< Jaeger-LeCoultre >
Inspired by Gustav Klimt’s master piece, The Waiting , the new Atmos clock combines the skills of the artistic crafts with the fascination exercised by the clock
Jaeger-LeCoultre’s Atmos is a mechanical clock which does not need to be wound manually. It gets the energy it needs to run from temperature and atmospheric pressure changes in the environment, and can run for years without human intervention.
The first Atmos clock was designed by Jean-Léon Reutter, an engineer in Neuchâtel, Switzerland, in 1928. This noncommercial prototype, which predated the Atmos name but is now known unofficially as Atmos 0, was driven by a mercury-in-glass expansion device. The mechanism operated on temperature changes alone. In 1929, Compagnie Générale de Radio (CGR) in France began manufacturing the first commercial model, Atmos 1, which used a mercury and ammonia bellows power source. In 1935, Jaeger- LeCoultre took over production of Atmos 1 while it developed a second design which used the present ethyl chloride power source. This model, later named the Atmos 2, was announced in 1936, but problems delayed full production until mid-1939. Subsequent models were based on this design. To date, over 5,00,000 Atmos clocks have been produced.
Atmos’ power source is an internal hermetically sealed capsule containing a mixture of gaseous and liquid ethyl chloride, which expands into an expansion chamber as the temperature rises, compressing a spiral spring; with a fall in temperature, the gas condenses and the spring slackens. This motion constantly winds the mainspring. A temperature variation of only one degree in the range between 15 and 30 degrees Celsius, or a pressure variation of 3mmHg, is sufficient for two days’ operation.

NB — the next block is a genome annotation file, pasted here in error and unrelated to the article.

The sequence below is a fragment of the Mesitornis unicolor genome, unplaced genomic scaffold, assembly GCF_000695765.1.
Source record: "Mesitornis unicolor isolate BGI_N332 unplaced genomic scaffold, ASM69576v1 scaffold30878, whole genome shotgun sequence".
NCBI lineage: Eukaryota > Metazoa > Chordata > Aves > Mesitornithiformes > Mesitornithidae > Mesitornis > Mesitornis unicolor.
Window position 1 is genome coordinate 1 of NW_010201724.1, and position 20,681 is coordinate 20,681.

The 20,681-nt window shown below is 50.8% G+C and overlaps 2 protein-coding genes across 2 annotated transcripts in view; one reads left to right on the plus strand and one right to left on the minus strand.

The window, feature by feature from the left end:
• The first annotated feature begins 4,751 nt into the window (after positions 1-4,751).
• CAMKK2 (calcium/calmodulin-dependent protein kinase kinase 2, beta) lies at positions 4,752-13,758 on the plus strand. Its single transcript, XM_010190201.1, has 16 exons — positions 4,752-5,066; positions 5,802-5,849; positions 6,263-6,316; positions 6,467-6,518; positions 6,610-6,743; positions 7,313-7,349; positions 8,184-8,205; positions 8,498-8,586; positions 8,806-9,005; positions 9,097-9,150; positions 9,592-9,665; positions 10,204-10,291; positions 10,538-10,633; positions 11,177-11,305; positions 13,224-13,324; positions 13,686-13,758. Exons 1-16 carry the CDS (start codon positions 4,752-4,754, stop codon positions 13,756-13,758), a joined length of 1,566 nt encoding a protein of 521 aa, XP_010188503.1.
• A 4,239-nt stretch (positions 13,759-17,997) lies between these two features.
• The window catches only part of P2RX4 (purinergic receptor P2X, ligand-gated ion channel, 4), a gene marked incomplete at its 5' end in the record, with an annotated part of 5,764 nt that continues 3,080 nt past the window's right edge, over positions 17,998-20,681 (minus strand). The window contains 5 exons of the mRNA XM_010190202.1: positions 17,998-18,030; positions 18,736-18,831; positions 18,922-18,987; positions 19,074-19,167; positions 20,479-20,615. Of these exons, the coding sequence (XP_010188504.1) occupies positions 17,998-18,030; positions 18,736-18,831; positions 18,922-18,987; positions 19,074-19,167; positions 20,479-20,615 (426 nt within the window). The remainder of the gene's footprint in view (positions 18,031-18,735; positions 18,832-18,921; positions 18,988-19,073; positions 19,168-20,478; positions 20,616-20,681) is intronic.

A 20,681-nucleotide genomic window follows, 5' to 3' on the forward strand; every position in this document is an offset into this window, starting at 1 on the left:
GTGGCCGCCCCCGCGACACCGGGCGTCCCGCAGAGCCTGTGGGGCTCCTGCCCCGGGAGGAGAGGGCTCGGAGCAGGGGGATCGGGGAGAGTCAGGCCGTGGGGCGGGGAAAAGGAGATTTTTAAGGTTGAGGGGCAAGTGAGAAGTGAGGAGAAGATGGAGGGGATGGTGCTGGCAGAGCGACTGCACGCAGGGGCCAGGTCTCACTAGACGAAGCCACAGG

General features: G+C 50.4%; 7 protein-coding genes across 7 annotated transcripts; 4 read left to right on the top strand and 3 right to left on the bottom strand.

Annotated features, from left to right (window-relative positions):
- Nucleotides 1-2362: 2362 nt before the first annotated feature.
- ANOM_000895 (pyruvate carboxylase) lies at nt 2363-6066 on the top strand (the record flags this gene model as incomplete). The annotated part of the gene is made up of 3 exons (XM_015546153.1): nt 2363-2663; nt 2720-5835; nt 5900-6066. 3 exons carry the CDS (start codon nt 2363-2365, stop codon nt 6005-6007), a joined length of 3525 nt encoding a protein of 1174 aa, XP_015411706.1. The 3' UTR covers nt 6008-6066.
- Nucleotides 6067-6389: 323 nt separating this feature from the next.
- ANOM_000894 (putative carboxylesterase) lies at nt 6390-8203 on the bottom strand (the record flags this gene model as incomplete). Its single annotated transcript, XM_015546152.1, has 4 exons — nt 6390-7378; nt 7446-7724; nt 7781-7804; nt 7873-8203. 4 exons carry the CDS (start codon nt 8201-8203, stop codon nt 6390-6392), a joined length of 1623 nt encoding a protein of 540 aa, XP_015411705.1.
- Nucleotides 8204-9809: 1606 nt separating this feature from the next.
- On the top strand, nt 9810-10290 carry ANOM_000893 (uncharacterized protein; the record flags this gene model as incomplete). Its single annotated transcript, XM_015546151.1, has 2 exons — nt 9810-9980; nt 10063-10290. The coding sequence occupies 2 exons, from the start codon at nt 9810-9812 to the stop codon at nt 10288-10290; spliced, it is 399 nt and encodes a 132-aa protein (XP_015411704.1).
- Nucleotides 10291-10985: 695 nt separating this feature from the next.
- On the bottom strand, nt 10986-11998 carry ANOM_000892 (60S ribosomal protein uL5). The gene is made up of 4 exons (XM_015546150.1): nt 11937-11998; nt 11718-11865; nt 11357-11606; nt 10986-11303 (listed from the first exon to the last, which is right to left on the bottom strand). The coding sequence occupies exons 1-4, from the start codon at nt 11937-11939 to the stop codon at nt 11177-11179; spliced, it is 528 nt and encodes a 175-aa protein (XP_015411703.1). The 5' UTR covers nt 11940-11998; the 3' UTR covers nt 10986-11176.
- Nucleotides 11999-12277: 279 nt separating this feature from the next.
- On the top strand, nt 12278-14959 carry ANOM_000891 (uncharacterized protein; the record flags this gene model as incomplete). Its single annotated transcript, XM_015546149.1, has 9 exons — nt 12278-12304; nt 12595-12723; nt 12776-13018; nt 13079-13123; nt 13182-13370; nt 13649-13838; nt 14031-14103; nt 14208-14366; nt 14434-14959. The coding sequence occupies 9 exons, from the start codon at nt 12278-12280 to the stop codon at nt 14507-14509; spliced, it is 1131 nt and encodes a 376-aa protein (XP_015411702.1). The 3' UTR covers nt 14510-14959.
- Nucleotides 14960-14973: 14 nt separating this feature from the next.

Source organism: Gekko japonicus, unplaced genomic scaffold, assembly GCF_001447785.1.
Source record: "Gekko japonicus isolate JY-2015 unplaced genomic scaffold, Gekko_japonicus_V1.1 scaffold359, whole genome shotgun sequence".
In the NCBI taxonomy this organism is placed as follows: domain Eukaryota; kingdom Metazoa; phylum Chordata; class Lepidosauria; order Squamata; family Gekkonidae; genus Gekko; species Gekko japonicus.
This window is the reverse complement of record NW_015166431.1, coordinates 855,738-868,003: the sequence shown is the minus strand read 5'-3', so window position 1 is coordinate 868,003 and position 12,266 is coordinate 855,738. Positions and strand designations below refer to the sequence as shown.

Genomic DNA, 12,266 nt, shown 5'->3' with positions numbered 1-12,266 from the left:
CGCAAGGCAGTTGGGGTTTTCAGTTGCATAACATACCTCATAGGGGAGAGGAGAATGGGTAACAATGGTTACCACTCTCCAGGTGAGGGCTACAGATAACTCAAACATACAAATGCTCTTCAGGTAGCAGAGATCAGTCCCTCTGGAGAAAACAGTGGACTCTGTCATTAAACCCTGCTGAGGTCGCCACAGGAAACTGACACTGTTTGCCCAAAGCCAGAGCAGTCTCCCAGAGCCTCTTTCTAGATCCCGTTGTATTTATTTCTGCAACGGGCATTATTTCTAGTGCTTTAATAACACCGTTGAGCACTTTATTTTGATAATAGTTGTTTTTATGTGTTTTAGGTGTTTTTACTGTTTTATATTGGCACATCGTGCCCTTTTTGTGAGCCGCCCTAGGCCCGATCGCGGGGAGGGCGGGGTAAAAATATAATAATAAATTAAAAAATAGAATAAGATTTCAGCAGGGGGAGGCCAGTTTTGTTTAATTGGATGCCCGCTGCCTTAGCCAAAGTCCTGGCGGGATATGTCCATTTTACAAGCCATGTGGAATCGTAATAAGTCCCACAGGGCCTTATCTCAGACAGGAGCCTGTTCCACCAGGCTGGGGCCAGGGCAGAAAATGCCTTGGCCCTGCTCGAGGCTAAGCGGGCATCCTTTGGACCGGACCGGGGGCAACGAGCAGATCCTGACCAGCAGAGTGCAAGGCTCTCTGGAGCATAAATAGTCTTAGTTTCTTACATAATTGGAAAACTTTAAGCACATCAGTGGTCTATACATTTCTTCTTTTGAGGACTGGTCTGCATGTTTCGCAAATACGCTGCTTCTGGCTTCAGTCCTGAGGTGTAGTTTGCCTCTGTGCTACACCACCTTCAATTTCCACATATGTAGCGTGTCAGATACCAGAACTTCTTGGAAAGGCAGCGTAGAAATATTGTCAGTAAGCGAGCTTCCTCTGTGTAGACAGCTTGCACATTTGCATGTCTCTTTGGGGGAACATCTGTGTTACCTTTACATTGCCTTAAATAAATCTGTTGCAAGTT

In order to run the clock on this small amount of energy, everything inside the Atmos has to work in as friction-free a manner as possible. For timekeeping, it uses a torsion pendulum, which consumes less energy than an ordinary pendulum. The torsion pendulum executes only two torsional oscillations per minute, which is 1/30th the rate of the pendulum in a grandfather clock.
The fifth work in the series of Atmos clocks created in tribute to Gustav Klimt is inspired by The Waiting, part of the artist’s famous frieze adorning Stoclet House, a mansion built by a Brussels banker. The original marble and coloured stone mosaic has been faithfully rendered by a meticulous marquetry motif covering the glass crystal cabinet. This exceptional model, which will be produced in a strictly limited 10-piece edition, combines the skills of the artistic crafts cultivated by the Manufacture with the fascination exercised by the Atmos clock. The latter’s apparently mysterious operation has for 80 years symbolised one of the most successful attempts to invent perpetual motion.